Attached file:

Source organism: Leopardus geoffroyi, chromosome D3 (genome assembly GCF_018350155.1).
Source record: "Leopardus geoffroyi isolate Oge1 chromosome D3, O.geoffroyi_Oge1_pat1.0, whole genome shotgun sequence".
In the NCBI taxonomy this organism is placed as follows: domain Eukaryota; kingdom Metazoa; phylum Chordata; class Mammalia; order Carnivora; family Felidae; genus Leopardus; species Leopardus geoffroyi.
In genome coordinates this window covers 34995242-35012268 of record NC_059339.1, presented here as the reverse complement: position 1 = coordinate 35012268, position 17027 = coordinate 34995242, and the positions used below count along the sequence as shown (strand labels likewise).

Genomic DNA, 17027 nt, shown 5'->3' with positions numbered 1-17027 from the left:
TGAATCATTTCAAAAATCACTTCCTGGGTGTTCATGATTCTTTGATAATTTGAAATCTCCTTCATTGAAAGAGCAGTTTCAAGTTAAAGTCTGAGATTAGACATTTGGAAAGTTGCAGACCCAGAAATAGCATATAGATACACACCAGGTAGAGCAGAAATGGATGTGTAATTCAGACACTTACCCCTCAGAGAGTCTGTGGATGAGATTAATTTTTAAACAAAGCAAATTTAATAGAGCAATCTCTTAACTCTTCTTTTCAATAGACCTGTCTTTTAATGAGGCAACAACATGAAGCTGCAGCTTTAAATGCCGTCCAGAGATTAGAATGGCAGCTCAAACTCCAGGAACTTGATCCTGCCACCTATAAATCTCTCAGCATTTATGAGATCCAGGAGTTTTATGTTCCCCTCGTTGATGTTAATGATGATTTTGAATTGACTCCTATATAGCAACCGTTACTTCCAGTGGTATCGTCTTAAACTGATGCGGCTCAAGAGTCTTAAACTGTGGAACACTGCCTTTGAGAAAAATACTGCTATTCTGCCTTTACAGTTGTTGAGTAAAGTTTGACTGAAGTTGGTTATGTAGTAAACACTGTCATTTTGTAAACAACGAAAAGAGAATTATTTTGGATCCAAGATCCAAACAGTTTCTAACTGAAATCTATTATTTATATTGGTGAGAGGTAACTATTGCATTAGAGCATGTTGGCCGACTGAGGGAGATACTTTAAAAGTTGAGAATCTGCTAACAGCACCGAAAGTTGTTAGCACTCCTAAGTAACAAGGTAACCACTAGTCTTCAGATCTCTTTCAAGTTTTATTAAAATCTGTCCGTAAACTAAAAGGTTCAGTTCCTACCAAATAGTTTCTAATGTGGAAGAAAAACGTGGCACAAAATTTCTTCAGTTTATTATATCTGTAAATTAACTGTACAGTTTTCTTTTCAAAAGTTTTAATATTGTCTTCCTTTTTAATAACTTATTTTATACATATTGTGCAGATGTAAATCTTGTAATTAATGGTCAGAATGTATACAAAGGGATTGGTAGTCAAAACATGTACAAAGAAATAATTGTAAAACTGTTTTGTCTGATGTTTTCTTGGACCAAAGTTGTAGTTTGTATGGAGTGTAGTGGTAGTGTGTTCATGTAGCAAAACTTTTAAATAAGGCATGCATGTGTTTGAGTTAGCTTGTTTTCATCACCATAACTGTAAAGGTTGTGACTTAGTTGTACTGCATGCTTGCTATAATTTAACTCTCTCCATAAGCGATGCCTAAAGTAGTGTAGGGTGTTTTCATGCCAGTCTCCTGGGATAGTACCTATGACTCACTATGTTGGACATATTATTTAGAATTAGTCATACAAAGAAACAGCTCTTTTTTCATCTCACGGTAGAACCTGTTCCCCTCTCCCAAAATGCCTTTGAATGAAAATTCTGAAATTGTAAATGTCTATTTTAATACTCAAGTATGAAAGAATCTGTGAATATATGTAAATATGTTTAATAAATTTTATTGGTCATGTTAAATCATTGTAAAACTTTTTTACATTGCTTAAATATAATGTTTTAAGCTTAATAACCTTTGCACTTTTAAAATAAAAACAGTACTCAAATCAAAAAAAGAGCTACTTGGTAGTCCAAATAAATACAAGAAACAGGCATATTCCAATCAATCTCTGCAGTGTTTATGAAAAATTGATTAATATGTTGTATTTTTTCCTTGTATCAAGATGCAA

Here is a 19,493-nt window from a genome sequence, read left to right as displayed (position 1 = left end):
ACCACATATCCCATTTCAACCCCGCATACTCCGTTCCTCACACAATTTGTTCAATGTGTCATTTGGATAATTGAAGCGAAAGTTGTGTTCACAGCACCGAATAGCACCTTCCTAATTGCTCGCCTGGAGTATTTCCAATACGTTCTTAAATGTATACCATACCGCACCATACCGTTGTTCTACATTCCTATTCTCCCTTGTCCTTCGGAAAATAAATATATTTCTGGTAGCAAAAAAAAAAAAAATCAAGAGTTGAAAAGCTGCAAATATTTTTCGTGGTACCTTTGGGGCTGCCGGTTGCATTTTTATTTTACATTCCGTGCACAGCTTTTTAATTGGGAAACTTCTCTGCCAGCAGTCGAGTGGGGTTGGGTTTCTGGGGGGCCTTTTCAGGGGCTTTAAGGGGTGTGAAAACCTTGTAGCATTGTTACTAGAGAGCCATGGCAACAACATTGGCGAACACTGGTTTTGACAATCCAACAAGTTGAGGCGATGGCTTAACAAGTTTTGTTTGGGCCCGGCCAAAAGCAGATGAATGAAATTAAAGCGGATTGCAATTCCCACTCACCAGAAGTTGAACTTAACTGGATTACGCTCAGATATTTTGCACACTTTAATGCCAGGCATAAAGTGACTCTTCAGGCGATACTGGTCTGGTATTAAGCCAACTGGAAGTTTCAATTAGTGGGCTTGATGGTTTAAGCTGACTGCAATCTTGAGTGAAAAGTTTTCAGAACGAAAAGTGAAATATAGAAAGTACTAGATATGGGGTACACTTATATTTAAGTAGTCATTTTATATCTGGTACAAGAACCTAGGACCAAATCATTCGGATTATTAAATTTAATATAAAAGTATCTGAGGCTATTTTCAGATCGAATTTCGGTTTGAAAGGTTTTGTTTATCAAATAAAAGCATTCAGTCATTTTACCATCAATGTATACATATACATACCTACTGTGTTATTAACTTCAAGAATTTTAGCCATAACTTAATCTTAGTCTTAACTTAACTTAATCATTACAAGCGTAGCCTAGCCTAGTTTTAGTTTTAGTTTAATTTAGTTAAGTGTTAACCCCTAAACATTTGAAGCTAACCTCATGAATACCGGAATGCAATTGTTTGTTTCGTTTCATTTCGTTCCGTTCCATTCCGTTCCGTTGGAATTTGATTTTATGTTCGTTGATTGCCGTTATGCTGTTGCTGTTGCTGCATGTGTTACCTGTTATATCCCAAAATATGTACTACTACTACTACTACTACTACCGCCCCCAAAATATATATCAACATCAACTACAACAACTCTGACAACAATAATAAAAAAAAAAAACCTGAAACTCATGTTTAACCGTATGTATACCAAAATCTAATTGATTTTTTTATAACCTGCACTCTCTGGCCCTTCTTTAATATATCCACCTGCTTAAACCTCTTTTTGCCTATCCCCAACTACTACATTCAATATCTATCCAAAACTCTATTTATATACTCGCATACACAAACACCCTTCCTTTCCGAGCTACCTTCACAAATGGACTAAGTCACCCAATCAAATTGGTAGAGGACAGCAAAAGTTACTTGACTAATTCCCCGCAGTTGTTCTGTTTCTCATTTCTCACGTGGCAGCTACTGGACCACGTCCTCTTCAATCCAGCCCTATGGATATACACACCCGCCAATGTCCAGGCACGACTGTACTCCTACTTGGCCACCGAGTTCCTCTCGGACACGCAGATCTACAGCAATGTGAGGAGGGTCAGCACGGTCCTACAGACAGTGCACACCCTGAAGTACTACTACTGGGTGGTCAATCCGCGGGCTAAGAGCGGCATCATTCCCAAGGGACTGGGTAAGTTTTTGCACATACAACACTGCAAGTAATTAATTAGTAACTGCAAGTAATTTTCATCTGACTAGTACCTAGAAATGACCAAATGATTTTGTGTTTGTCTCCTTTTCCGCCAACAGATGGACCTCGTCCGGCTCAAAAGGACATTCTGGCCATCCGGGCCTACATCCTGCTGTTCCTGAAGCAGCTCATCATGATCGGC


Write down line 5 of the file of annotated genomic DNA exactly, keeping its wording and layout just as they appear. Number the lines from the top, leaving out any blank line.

Genomic DNA, 17027 nt, shown 5'->3' with positions numbered 1-17027 from the left: